2. Another memory tweaked, Christine- I loved the Five! Think I was George in another life 🙂
    Lovely lighthouse shots and the blue is the prettiest background, but I do find the text hard to read in the grey.

    • thanks Jo, I am still trying things out! I used to love the Famous Five and George was my favourite role model too 🙂

      On Sun, Feb 9, 2014 at 7:58 PM, dadirridreaming wrote:

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  3. What an amazing adventure!!! To be able to stay at the lighthouse cottages … what fun. So remote! Imagine all the things that have gone on there. I’ll bet you can “feel” the history. 🙂 Your pictures are beautiful.

    • yes I am sure we did ‘feel’ the history … there is supposed to be a ghost in the cottage where we stayed, apparently one internal room was used as a morgue after the wreck of the Ly-ee-Moon … bbrrrrr!

  4. Beautiful visit, Christine. Nice images and background. Thanks for sharing. We too live near the coast, and Barnegat Lighthouse is in view. Most lighthouses here in the states were de-activated quite a bit earlier than your Green Cape. Barnegat was a second generation structure, tall at 172′ and completed in 1859. We treasure our lighthouses here as well. It must have been a wonderful experience to spend time at the cottages. M

    • Hi MV, I had a quick look at Old Barney, he does look tall! What is it about lighthouses that so attracts us? They are not all as remote as Green Cape, but I guess they connect us back to the days of our ancestors when dangerous sea voyages were the order of the day 🙂

      • They mostly are just so majestic.. along with all their wonderful history of warning us against shoreline dangers. I find it strangely re-assuring to see that icon and it’s restored beacon out there day after day – storm after storm… -:)

  5. Was Virginia Woolf’s To the Lighthouse on the reading list? I read a bunch of her works maybe two years ago, and can’t remember much of it in particular, but I do remember liking it.

    • It was debated, but no, the set book was The Lighthouse by PD James, which I enjoyed, a classic PD James. Some of us read other lighthouse books, of which there are quite a few!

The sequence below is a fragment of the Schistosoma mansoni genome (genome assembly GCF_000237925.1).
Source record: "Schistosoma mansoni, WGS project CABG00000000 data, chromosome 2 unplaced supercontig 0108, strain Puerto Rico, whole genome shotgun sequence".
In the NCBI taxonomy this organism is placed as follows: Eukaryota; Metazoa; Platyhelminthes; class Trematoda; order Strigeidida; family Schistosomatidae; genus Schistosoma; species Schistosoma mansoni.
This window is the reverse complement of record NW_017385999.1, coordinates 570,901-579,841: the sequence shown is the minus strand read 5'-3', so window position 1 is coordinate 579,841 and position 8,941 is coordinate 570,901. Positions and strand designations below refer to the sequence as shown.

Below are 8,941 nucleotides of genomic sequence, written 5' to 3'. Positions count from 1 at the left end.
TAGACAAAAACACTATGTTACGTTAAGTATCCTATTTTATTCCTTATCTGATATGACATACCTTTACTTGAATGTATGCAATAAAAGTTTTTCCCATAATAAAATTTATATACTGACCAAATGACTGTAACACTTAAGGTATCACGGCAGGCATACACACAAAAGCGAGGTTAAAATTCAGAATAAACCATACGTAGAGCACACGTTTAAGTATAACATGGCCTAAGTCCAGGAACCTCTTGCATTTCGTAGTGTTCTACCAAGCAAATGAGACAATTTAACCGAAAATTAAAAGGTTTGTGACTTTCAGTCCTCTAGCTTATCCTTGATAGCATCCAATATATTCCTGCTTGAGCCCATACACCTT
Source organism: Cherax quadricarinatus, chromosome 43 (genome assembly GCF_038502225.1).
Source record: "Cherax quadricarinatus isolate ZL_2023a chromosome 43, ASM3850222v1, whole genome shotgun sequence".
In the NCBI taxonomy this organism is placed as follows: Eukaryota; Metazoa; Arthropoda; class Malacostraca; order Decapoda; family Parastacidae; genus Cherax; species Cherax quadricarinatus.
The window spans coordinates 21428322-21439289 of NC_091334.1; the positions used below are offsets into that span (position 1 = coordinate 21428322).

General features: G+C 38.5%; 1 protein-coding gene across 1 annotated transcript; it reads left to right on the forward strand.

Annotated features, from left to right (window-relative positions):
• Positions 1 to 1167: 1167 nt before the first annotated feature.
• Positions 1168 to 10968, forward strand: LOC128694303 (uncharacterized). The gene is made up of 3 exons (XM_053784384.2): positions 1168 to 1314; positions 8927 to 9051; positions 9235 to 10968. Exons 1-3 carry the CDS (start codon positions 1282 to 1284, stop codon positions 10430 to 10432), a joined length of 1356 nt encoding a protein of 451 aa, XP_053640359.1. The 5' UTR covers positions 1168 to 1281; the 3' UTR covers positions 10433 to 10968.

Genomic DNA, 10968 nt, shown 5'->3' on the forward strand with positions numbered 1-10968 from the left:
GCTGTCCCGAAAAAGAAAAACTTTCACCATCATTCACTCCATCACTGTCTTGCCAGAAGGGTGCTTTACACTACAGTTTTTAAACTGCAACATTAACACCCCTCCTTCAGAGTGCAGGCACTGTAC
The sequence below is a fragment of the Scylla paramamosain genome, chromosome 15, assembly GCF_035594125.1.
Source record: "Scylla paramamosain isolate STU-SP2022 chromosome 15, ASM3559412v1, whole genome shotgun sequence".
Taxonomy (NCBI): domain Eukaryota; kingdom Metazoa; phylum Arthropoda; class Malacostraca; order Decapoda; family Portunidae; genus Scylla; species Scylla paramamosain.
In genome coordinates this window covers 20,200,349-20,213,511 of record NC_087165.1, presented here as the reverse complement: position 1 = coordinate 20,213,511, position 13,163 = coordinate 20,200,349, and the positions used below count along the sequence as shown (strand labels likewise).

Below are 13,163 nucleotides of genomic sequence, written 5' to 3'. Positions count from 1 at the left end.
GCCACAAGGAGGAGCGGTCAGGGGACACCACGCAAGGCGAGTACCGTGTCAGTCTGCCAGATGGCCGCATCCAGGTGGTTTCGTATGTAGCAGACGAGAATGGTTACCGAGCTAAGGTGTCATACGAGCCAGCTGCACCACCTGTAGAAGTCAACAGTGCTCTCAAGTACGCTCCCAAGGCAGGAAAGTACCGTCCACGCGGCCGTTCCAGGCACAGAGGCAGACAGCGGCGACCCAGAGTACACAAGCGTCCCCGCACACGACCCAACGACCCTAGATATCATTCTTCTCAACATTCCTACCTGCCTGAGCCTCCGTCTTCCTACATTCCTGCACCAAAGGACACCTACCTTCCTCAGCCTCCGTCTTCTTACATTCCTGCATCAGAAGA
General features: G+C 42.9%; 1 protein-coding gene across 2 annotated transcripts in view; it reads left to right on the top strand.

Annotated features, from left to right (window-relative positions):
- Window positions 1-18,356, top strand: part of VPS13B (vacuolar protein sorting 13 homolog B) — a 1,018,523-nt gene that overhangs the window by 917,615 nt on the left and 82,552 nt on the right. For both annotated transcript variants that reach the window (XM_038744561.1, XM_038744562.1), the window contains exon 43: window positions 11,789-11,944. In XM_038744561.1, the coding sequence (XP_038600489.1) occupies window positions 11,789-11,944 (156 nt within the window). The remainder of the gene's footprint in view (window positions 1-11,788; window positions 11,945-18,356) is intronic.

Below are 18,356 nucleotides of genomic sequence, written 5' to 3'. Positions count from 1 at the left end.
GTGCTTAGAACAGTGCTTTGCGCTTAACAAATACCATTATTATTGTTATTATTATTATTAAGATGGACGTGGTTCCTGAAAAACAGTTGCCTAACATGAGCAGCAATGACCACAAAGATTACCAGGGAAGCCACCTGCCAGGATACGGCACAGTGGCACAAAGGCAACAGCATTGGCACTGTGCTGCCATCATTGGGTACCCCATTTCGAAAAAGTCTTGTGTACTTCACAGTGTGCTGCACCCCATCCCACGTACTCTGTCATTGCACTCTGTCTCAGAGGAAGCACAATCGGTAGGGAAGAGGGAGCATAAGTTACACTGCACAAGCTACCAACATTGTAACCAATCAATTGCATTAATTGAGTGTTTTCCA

• so sad that we as a society cannot help those people when they are younger, so they don’t need to throw their rubbish on the road and wreck things … maybe they need an exciting life at sea in the days of sail!

  6. Gorgeous photos of a gorgeous setting! I especially like the evening light photo. I would love to spend a weekend here in such a serene setting with so much history all around me.

    • the colours are lovely, sadly some are due to bushfires in Victoria (we were close to the border), but it is not really serene … it is known as one of the windiest sites in Australia my kite-boarding son tells me!

      On Mon, Feb 10, 2014 at 2:14 PM, dadirridreaming wrote:

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  7. No i’ve never stayed in a lighthouse – what fun! Do you have photos of your room? The landscape and the light is stunning.
    I’m not sold on Twenty Fourteen either yet, but it’s so time consuming to change.

    • this theme I am trying now is easy, it only took minutes to change over and another twenty minutes fiddling with colours … Fotofolia I think it is called … tempted? I saw another one I loved but it was more for writers, maybe that would suit you … now I can’t remember what it was called … silly me!

      On Mon, Feb 10, 2014 at 8:36 PM, dadirridreaming wrote:

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  8. What a wonderful setting! The perspective in your photos is really excellent, too, Christine, beautifully showcasing the lighthouse. And the skies are a lovely color. I’ve seen that same phenomena before, too. When we have our wildfires the sunsets are simply gorgeous. It can be a bit unsettling. Beautiful photos!

  9. i have never stayed at a lighthouse – sounds delightful. urk, pardon the pun.
     
    love the perspective on ‘looking up’ and the lighting in your dawn image. what a beautiful place. thanks for sharing.